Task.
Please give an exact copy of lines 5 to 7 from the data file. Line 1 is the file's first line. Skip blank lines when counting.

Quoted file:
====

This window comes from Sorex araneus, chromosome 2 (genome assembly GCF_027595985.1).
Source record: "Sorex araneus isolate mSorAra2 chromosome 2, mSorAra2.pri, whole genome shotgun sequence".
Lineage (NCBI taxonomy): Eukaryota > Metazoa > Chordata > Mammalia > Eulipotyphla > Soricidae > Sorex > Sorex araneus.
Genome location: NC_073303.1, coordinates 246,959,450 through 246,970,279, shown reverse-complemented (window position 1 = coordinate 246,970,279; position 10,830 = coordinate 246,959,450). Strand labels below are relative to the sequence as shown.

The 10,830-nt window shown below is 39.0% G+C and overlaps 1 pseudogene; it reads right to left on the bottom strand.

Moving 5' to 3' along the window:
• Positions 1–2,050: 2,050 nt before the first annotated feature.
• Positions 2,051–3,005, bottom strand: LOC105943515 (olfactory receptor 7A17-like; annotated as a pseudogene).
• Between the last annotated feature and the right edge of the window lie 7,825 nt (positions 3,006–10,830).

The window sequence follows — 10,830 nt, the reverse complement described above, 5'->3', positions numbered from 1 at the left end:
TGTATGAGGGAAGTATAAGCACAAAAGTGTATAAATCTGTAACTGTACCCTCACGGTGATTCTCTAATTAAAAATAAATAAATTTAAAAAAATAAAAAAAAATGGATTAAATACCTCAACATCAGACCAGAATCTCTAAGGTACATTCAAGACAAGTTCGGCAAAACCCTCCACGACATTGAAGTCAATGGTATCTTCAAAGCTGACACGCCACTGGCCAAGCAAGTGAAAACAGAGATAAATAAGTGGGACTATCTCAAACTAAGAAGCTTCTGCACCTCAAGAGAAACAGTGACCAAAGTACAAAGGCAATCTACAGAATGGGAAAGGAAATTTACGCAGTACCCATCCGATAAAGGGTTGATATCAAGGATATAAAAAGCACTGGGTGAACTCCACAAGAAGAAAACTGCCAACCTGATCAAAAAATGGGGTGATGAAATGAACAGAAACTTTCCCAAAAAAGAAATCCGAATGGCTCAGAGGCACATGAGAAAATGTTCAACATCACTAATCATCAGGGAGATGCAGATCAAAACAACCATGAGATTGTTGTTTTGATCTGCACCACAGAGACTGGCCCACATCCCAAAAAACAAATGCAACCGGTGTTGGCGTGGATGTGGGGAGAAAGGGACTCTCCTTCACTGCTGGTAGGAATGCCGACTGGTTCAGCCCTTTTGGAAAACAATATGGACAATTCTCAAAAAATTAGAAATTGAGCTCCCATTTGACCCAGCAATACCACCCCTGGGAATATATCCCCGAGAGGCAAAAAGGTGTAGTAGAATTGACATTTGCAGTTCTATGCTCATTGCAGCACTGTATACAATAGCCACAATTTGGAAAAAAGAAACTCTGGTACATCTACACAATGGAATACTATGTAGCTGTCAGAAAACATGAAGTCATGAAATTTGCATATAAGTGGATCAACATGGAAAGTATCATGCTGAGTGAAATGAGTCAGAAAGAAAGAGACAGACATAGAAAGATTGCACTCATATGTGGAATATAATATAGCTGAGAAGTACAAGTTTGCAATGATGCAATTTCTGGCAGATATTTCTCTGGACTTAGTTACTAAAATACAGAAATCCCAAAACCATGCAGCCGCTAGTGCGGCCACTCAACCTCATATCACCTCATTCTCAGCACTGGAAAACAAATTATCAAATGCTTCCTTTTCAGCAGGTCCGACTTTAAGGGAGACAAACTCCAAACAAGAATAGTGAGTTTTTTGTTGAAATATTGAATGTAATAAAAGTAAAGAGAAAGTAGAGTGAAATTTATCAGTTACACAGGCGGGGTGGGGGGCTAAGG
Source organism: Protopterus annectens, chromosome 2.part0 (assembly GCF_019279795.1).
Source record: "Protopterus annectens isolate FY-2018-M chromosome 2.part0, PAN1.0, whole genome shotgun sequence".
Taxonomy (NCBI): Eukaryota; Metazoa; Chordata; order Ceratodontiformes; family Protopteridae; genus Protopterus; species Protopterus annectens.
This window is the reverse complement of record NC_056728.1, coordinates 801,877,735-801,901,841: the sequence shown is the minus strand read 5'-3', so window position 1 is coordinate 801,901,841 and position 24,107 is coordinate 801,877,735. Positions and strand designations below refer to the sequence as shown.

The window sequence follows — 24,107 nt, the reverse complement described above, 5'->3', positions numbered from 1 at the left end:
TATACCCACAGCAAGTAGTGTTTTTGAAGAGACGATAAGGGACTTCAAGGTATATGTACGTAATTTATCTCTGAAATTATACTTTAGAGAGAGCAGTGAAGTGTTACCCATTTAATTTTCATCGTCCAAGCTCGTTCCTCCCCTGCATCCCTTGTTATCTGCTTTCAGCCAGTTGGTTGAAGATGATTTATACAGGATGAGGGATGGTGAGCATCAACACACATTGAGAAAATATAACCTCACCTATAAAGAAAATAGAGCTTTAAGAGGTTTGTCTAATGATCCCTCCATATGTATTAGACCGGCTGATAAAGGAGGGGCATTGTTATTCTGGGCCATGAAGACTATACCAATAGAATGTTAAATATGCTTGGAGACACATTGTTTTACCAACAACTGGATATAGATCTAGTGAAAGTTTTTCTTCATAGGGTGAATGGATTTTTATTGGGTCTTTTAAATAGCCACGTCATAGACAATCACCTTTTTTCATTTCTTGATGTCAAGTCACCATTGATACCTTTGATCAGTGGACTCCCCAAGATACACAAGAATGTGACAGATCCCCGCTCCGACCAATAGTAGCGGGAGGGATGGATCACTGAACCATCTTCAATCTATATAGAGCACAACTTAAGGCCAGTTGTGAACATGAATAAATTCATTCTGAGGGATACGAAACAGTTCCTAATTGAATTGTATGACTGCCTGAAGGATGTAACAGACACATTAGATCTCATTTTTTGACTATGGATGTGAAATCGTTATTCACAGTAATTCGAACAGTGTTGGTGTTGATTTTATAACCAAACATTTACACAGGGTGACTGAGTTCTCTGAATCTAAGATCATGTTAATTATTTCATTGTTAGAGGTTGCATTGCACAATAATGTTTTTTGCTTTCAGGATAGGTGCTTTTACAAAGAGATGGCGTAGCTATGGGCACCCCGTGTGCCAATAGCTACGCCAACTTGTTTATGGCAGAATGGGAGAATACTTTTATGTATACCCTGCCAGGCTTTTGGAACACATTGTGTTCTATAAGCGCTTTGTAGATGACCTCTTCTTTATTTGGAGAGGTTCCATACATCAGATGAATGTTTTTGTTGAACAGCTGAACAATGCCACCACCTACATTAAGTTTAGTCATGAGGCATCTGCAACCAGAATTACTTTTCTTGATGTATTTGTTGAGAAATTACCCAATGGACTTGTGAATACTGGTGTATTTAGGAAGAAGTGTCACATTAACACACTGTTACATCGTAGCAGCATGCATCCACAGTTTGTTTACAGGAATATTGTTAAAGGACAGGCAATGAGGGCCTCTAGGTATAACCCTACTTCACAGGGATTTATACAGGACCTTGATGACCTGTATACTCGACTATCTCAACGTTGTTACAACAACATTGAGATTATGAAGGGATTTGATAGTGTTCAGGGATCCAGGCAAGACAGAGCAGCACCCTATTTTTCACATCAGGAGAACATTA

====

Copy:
The 10,830-nt window shown below is 39.0% G+C and overlaps 1 pseudogene; it reads right to left on the bottom strand.

Moving 5' to 3' along the window:
• Positions 1–2,050: 2,050 nt before the first annotated feature.